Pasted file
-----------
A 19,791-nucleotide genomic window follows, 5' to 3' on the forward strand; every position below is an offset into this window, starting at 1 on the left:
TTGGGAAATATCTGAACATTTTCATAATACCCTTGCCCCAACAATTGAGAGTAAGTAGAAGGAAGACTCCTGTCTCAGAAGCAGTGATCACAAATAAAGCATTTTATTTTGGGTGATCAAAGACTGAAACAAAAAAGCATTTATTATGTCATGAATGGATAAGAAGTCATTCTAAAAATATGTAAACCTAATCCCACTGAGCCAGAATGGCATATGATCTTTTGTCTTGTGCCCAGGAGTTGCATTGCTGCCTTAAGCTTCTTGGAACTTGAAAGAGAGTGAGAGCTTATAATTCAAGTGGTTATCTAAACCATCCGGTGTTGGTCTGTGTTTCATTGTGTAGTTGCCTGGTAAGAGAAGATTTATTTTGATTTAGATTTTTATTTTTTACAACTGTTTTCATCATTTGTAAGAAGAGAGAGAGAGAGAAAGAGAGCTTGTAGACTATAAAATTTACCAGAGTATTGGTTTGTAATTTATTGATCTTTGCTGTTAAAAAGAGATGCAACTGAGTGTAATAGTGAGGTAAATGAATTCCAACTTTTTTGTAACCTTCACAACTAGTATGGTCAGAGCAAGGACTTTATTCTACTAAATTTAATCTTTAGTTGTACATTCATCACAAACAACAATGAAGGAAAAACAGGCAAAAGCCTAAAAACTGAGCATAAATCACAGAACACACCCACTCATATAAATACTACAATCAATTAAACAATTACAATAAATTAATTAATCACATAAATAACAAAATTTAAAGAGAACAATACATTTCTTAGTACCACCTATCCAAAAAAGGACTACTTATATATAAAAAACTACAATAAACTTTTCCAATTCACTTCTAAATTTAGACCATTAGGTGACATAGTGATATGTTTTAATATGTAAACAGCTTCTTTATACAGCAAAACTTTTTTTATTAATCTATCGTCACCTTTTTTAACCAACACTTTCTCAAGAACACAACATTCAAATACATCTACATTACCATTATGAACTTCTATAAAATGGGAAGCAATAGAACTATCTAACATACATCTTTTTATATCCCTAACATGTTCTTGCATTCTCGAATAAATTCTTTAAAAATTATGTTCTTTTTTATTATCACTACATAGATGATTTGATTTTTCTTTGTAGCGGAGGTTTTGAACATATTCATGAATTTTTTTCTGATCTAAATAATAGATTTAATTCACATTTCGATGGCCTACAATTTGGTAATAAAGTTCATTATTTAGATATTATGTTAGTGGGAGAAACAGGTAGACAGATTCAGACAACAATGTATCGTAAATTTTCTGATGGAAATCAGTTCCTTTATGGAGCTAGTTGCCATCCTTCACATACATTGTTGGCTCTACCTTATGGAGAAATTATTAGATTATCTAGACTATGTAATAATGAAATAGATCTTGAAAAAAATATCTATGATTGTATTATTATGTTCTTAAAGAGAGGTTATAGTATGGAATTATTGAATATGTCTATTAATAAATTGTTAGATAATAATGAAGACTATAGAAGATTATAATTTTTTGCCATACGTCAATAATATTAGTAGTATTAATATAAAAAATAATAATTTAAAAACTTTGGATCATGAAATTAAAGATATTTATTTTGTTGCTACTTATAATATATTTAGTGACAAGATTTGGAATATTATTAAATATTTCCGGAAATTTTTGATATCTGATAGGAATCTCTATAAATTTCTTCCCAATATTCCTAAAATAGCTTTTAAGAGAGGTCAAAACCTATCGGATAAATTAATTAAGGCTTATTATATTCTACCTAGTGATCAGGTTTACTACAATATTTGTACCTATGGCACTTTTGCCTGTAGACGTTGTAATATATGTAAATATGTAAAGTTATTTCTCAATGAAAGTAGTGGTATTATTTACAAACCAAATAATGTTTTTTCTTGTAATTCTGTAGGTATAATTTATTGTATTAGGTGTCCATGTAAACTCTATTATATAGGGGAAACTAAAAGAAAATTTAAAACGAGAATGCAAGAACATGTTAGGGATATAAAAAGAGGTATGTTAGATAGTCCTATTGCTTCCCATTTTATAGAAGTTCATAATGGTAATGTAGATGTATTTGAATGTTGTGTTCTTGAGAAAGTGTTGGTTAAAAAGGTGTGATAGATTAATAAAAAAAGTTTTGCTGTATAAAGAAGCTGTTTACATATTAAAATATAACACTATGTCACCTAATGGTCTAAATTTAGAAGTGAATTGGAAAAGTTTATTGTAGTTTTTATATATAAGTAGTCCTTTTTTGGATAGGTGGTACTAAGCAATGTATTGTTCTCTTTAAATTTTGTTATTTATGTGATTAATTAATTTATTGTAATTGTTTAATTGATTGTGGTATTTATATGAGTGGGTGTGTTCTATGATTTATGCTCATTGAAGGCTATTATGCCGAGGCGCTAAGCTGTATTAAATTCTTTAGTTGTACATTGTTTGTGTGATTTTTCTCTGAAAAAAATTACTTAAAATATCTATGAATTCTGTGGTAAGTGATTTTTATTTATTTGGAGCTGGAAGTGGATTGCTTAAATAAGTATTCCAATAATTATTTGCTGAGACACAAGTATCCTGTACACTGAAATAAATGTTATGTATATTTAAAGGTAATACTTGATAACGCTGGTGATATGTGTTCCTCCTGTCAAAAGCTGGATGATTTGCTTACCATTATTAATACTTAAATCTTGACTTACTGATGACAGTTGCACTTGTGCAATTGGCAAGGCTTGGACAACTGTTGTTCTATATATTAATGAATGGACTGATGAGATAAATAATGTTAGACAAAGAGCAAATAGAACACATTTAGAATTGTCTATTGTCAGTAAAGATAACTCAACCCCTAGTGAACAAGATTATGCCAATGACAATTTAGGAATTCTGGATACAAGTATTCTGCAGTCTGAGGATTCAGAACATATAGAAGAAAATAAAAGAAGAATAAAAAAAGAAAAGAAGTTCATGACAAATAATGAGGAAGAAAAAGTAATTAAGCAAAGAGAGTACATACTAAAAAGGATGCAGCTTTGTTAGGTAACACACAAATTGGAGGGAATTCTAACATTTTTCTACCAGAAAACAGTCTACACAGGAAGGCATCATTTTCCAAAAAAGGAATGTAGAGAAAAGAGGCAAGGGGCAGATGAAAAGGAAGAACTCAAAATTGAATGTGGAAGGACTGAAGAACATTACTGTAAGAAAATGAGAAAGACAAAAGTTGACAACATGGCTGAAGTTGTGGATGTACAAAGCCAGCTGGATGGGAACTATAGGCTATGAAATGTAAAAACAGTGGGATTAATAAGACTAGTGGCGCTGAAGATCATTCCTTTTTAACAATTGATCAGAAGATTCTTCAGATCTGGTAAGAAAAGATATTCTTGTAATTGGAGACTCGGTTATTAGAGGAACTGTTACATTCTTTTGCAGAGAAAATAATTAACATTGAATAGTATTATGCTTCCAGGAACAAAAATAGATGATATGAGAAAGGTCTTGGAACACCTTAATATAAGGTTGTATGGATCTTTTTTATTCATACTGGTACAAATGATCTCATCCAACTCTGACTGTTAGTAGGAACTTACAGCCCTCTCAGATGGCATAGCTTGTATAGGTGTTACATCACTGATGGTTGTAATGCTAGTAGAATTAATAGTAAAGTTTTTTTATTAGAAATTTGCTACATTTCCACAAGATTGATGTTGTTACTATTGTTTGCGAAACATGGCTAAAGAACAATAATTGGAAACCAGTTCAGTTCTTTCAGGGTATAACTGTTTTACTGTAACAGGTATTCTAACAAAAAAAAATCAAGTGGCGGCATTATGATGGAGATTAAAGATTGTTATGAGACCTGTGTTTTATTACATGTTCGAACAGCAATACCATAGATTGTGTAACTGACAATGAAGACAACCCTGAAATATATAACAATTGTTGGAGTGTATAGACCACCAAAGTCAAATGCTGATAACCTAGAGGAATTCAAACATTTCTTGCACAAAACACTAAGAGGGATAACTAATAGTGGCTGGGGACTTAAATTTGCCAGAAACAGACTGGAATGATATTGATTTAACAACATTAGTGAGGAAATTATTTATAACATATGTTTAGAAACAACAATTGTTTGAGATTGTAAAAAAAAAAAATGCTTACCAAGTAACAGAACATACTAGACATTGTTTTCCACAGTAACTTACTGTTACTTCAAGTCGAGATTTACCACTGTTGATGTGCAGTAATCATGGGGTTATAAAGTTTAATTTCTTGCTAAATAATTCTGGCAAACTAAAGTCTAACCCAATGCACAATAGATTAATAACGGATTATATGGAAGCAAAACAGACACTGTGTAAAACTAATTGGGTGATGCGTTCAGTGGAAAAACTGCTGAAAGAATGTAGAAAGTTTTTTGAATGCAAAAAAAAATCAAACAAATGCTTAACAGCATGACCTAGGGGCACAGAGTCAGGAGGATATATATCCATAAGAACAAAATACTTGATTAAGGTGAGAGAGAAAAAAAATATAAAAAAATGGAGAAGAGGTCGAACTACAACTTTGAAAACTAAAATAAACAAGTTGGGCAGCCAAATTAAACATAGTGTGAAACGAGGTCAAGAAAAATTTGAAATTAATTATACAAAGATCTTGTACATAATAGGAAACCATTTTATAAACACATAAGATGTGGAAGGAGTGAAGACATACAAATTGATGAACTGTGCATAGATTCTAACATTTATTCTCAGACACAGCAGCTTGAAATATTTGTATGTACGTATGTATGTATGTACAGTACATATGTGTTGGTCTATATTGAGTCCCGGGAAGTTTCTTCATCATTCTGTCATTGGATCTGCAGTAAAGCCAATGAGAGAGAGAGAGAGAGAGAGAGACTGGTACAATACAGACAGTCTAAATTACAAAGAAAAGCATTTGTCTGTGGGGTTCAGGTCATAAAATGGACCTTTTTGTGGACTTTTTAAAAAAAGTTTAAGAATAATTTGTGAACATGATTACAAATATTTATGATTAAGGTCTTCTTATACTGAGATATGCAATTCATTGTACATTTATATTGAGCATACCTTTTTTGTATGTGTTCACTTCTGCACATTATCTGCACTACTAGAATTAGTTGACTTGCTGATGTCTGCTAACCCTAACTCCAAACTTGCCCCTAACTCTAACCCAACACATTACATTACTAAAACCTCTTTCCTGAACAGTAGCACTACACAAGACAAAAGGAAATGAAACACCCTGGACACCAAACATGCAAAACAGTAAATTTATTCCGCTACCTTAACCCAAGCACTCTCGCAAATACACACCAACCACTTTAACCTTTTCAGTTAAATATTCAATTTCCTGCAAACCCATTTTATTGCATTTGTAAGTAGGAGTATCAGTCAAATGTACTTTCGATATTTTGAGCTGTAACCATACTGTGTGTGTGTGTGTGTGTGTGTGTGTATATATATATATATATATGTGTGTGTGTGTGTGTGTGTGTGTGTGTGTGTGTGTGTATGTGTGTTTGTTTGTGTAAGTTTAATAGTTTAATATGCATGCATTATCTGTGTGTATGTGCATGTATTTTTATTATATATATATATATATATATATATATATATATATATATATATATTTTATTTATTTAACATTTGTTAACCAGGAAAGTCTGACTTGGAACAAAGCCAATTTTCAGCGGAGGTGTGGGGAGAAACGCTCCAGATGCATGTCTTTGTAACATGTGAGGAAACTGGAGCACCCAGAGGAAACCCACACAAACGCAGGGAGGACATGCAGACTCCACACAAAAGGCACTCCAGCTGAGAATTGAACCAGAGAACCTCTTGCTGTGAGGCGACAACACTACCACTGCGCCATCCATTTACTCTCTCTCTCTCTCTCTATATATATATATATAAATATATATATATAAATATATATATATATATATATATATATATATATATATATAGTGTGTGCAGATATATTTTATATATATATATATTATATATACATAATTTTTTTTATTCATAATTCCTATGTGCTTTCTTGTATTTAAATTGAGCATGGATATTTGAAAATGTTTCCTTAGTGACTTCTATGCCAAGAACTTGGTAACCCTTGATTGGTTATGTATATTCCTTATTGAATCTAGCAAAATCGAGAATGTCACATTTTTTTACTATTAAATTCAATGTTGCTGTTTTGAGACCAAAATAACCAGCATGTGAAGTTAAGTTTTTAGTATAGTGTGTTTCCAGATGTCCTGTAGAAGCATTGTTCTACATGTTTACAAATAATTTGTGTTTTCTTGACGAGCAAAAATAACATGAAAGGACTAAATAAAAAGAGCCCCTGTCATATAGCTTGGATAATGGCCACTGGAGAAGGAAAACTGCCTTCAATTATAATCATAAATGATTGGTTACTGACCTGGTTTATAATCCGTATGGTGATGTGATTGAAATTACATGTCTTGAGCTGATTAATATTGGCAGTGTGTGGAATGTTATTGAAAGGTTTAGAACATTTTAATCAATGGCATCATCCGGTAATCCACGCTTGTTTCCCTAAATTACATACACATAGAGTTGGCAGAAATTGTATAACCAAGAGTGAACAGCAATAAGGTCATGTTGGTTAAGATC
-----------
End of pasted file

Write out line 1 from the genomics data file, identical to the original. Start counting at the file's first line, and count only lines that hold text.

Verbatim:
A 19,791-nucleotide genomic window follows, 5' to 3' on the forward strand; every position below is an offset into this window, starting at 1 on the left: